James is a commercial and employment barrister, with experience of dealing with a wide range of disputes within the County Court, High Court and Employment Tribunal. He has a particular interest is cases that throw up novel or complex points of law and regularly deals with cases that straddle the divisions between his main practice areas.
James has a strong interest in cases that fall along the boundary between commercial and employment law, such as those involving restrictive covenants, restraint of trade and claims for breaches of fidelity and/or fiduciary duty. He has experience of acting on behalf of both employers and employees in such disputes.
In addition, James has experience of dealing with a range of matters within the Employment Tribunal including:
In addition to his advocacy work, James also has experience of drafting and advisory work within a wide range of employment disputes. Due to his joint commercial and employment focus, James is ideally placed to advise on cases giving rise to difficult legal issues such as breach of contract and frustration. He is also equally comfortable in dealing with employment cases in both the Employment Tribunal and the High Court.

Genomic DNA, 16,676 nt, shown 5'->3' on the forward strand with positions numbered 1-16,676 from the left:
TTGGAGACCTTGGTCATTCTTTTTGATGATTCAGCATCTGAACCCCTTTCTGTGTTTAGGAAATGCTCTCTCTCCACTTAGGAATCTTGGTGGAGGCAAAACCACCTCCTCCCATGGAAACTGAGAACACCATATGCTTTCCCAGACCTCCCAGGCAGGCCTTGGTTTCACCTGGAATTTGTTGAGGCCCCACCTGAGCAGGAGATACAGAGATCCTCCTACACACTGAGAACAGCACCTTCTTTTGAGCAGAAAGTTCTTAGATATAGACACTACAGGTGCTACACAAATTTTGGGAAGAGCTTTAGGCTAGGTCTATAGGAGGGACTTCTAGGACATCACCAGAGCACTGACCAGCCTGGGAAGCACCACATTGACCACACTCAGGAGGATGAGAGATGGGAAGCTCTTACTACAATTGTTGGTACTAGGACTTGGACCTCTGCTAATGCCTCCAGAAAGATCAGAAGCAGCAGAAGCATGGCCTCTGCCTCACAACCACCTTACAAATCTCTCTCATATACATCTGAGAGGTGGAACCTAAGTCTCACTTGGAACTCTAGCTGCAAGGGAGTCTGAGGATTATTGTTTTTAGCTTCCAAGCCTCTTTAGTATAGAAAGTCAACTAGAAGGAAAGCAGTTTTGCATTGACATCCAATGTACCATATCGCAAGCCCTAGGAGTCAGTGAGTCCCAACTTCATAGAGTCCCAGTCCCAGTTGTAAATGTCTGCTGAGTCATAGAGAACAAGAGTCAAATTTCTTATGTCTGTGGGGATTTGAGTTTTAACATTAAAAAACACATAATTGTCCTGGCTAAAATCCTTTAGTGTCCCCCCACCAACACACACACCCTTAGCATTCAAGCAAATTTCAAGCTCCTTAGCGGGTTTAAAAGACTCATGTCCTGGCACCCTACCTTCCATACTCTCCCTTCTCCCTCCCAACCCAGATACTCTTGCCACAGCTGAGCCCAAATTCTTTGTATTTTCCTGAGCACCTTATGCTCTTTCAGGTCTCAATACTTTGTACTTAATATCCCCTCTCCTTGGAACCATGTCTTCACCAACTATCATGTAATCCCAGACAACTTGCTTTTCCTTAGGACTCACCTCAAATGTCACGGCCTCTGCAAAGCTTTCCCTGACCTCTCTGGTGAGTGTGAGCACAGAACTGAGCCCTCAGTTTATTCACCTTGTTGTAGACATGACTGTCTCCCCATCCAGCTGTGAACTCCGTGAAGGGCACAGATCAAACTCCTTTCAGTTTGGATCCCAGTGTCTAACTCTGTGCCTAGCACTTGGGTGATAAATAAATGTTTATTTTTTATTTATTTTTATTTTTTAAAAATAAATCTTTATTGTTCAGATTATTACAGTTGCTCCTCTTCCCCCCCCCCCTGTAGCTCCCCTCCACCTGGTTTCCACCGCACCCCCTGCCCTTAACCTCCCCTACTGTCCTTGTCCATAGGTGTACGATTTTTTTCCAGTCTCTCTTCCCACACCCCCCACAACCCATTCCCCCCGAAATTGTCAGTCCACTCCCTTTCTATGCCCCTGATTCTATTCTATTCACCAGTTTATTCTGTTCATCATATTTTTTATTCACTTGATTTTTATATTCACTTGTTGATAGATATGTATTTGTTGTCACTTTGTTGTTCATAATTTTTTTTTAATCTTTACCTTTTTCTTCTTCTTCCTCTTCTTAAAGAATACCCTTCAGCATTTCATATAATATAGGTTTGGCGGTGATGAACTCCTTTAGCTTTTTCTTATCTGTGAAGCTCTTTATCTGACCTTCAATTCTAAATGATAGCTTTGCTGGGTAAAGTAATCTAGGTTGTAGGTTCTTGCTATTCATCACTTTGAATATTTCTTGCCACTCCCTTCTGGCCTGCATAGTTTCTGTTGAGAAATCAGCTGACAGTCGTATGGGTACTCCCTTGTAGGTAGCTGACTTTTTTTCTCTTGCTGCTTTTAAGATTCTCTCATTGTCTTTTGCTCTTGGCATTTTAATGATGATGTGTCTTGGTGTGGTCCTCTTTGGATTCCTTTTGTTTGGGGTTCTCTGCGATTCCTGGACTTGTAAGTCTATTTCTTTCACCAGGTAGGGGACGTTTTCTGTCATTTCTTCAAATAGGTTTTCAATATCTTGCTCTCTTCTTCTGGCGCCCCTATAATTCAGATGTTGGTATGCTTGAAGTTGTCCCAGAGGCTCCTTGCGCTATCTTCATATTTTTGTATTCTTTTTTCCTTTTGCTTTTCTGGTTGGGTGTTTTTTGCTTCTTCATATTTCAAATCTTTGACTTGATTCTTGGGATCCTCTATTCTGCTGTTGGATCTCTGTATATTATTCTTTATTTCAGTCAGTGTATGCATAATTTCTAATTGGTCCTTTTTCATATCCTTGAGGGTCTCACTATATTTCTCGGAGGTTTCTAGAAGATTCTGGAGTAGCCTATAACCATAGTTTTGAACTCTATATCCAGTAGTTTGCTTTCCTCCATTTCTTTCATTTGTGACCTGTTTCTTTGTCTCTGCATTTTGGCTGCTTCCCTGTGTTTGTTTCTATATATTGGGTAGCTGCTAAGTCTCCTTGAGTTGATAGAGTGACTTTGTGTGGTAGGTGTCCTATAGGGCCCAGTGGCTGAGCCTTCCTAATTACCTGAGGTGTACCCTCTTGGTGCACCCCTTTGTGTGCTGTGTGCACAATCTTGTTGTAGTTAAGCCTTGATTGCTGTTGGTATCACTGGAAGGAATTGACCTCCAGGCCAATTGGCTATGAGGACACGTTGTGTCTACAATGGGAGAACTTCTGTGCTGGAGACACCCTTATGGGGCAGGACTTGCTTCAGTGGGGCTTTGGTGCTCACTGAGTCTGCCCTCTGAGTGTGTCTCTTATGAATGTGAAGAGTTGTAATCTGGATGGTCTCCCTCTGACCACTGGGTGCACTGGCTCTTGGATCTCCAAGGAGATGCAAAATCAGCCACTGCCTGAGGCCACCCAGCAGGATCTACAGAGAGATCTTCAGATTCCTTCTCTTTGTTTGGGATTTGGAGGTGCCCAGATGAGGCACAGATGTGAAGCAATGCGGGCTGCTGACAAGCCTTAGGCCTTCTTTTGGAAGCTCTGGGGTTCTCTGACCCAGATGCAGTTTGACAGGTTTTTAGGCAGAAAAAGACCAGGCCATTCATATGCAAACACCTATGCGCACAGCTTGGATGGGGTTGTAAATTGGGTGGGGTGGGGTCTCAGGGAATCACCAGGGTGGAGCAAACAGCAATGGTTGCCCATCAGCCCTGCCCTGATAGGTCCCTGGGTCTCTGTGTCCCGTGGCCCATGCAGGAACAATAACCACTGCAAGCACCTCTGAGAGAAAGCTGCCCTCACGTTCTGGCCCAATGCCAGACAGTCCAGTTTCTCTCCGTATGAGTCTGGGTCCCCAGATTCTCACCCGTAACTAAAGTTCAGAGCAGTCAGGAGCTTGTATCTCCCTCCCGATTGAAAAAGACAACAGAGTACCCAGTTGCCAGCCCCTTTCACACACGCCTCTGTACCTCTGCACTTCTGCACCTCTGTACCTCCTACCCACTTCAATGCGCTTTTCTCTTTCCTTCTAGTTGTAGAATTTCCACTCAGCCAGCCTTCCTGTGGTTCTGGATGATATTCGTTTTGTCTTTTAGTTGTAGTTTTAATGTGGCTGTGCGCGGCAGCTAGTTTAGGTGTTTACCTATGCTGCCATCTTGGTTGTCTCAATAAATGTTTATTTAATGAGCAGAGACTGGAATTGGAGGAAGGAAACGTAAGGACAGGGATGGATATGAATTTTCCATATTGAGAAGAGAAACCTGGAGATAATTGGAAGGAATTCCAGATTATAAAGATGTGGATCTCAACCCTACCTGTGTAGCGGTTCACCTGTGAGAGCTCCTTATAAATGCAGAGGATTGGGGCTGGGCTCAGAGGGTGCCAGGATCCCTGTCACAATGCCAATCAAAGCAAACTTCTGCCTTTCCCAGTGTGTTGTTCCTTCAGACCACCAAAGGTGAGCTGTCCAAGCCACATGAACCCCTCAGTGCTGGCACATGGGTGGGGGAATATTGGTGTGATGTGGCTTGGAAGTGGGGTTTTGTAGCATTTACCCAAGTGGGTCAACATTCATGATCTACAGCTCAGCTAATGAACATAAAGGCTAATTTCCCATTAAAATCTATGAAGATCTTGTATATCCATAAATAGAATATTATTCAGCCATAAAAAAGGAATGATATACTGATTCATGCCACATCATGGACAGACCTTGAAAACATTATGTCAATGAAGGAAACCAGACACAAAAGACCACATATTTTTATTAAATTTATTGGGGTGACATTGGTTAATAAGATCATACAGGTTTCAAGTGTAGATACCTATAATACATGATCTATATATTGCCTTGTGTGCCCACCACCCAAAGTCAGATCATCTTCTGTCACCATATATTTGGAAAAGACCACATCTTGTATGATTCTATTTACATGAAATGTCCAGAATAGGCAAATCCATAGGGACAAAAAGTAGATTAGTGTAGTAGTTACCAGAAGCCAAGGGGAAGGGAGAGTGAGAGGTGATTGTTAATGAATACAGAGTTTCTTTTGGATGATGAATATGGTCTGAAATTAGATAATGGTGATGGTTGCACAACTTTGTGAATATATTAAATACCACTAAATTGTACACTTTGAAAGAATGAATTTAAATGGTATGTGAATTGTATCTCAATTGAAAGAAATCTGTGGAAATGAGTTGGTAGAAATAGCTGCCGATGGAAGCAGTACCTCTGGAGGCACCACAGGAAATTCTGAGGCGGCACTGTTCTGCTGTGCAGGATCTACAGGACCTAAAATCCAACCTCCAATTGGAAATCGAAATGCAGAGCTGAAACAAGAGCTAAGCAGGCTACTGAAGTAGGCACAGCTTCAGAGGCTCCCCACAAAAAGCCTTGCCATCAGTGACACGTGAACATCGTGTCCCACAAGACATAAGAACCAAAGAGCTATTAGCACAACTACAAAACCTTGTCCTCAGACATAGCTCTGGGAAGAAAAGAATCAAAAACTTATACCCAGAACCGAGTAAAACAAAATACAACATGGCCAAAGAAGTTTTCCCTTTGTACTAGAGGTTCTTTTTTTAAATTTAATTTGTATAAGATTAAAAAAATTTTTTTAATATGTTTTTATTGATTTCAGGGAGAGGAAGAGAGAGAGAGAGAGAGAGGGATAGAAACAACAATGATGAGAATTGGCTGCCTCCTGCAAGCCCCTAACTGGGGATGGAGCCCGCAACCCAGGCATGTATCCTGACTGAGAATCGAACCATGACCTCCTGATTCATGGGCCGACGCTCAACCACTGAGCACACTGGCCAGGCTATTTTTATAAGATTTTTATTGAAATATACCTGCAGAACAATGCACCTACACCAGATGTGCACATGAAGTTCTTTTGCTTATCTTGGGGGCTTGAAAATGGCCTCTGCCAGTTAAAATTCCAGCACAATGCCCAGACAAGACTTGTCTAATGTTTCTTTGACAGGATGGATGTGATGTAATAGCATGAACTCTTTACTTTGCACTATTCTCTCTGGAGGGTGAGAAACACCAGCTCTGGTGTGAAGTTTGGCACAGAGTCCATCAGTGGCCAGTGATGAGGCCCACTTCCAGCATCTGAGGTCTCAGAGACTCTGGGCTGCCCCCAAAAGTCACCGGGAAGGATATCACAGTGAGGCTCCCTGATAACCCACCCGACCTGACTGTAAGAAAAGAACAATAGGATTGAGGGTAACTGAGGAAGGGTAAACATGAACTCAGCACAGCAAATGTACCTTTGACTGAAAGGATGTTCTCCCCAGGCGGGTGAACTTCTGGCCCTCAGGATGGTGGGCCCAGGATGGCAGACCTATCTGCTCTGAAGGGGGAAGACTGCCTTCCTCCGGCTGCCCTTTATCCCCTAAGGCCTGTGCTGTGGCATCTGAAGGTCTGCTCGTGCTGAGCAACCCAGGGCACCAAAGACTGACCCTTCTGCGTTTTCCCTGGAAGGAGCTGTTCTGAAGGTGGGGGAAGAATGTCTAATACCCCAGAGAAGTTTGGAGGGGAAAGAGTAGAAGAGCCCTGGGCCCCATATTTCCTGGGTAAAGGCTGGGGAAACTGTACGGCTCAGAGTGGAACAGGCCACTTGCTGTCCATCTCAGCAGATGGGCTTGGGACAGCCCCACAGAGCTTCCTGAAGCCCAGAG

James is a regular speaker on employment and discrimination matters, and was recently asked to run a training session for the Treasury Solicitor's Department on Costs in the ET.
James has a broad based commercial practice, and is regularly instructed to deal with cases involving the following areas:
In addition, James has a keen interest in cases involving restraint of trade, breaches of confidentiality and breaches of fidelity or fiduciary duty. He has recent experience of advising employees on the enforceability of restrictive covenants within their contracts of employment, and advising an individual who had been accused of assisting in the setting up a competitor company before terminating his employment.
Having had a broad common law practice before moving to Guildhall, James retains an interest in commercial disputes surrounding personal injury litigation. His experience includes drafting and advisory work on contribution claims between insurers, advising on issues of coverage and indemnity under RTA, EL and PL policies, and bringing indemnity and/or contribution claims under maintenance and servicing agreements.